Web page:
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Subject: Re: [boost] Summer of Code 2010
From: Darren Garvey (darren.garvey_at_[hidden])
Date: 2010-03-07 21:56:26

Hi Andrew,

Thanks for taking this on!

On 7 March 2010 20:25, Andrew Sutton <andrew.n.sutton_at_[hidden]> wrote:

> It looks like we are not doing a very good job keeping up with past SoC
> work
> :) but the results are encouraging (I think, given the nature of Boost).

I have kept an eye on the past projects by means of the Boost SVN:

Just from the activity there, it's hard to tell where any of the projects
are actually up to. Given the perfectionist nature of Boost, it's not always
easy for the people involved to know exactly where the projects are up to
either... ;)

At a minimum, it would be good if there was an "official" round-up of each
SoC a couple of months after the pens-down date.

The number of slots allocated to Boost has been declining each year. From
> 2006 to 2009 we had 9, 9, 8, and 7 slots to fund students. This is not a
> particularly good trend, but that number seems to depend on the number and
> quality of ideas and the availability of mentors.

... add to that the success rate of previous years?

> <snip>
> First, it's tough for students to get up to speed with
> Boost and meet the exacting requirements of reviewers. Second, [by] the
> time
> the students are really up to speed, it's back to school and the work
> basically stop.

Accurate observation. The SoC is not very long at all and if it takes a
student a week or two to get up to speed with Boost.Test, SVN and
Boost.Build, that is a big chunk of time lost right at the start of the
project. Students also tend to do crazy things like go away on holiday or
have relatives come to stay, so the projects really need to be tight if they
are going to succeed.

I think it would help if there was a rule about having to commit something
to svn each week. Students may be tentative about publicly displaying
incomplete code but it's almost impossible to gauge how things are going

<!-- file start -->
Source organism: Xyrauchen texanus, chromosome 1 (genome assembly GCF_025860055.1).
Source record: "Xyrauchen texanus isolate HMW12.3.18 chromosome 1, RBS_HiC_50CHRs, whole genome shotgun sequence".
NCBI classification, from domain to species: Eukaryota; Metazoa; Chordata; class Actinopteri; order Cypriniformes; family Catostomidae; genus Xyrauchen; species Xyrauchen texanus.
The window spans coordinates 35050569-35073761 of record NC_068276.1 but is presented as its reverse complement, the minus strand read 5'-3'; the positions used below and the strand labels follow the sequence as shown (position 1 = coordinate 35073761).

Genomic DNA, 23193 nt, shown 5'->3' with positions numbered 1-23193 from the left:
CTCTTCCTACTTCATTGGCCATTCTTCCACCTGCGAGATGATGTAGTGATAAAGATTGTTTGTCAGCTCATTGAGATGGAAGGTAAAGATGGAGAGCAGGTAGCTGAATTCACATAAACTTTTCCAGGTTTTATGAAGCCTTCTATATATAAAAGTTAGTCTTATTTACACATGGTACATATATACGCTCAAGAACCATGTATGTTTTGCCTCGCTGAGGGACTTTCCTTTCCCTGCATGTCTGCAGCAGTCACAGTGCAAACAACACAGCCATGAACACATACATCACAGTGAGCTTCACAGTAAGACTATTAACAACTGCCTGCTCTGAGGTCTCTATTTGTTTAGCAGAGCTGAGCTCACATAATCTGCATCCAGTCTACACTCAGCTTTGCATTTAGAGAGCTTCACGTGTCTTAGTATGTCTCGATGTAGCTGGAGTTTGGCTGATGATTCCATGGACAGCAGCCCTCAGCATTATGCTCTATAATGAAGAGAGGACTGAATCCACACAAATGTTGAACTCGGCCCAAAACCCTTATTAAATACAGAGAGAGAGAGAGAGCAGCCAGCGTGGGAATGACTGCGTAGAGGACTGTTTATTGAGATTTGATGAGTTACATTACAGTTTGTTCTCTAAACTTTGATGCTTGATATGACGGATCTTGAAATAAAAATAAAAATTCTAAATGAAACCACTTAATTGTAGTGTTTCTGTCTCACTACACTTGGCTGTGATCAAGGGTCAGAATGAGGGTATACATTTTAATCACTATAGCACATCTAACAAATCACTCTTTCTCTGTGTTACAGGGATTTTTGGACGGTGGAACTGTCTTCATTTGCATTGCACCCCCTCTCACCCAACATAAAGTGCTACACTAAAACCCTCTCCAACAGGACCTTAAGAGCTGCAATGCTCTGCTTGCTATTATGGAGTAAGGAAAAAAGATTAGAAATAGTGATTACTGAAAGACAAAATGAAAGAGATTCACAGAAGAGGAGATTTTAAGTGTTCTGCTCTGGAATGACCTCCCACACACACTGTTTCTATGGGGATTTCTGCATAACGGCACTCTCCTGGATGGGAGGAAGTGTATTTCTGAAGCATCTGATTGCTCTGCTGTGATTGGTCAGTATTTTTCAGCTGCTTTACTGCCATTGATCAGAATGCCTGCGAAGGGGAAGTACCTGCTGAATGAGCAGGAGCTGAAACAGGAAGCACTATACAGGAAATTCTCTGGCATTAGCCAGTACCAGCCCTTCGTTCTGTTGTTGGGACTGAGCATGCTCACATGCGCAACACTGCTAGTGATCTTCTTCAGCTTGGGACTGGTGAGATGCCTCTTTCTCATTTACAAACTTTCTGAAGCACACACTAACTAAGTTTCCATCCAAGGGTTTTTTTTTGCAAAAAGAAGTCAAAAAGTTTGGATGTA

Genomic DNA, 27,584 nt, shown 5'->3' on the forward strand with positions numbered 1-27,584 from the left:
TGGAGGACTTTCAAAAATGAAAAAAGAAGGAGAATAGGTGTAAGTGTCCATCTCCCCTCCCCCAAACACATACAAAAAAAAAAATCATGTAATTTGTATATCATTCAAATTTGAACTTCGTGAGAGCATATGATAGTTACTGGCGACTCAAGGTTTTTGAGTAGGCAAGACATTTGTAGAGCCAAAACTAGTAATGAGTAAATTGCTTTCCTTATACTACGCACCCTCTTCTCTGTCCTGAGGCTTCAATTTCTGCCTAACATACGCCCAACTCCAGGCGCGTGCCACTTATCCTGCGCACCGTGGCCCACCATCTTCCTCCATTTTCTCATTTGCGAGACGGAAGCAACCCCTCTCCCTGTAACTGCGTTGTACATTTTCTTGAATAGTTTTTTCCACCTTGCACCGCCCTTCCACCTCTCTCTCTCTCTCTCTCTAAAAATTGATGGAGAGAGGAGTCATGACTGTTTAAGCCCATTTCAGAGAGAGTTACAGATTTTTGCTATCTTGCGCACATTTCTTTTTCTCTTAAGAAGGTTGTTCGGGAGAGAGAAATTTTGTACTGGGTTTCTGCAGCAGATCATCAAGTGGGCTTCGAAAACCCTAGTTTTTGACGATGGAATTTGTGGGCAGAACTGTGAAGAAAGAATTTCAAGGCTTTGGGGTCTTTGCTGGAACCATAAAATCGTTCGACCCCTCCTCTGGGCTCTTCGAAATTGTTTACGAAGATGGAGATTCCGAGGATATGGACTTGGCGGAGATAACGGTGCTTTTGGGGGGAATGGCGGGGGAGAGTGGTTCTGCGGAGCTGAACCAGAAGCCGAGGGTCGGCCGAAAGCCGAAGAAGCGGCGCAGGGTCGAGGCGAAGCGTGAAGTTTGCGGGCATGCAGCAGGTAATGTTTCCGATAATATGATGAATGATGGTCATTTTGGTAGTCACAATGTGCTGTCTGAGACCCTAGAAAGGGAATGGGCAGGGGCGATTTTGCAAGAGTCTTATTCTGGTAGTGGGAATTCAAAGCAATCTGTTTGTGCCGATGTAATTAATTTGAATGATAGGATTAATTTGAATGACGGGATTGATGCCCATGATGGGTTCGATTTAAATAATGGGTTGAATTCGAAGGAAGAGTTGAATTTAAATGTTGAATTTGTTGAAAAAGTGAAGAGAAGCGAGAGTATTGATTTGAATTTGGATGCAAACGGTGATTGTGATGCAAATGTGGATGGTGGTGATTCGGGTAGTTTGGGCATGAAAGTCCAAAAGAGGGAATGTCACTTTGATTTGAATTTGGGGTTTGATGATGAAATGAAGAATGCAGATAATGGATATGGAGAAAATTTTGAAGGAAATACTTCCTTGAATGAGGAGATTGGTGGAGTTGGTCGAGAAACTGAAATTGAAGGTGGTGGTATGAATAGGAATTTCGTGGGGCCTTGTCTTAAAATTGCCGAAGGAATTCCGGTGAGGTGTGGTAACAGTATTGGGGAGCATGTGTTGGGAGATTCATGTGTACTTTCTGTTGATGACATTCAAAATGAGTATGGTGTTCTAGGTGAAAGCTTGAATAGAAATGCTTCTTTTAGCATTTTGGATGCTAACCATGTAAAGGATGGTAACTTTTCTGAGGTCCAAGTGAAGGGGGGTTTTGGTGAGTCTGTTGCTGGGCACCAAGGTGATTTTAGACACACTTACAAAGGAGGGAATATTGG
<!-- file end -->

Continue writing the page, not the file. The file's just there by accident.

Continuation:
One way to improve those numbers is to develop a set of goal projects with
> precisely specified requirements... We want to have this data structure,
> that implements these operations, and no, you can't use libgmp. These
> projects should define a clear path to acceptance (testing, docs, formal
> review, etc.).

If students were encouraged to write tests at the start of the SoC with
their mentor, they would have a specific set of goals to work to. Mentors
should be well placed to help the students define the precise requirements
of the project. The path to acceptance from there is: get all the tests
passing and document how the library does it. Even if this doesn't happen by
the end of the SoC, there is still a definite goal.

> If anybody who worked on a project as a student or mentor and has
> > information about it or its status, please let me know.
> Still a valid request :)

Just chiming in with a brief status update of the CGI library: it is in
working order and the interface is largely stable now. It needs some more
housekeeping and a more complete test suite before it is ready for review
and there is some internal refactoring I'd like to do to support more
advanced uses.

Support for sessions is included (finally) and I've been rewriting the
documentation over the last couple of weeks as there has been significant
changes since last year's (ultimately unsuccessful) SoC project. I had been
planning on posting to the vault when that's ready.


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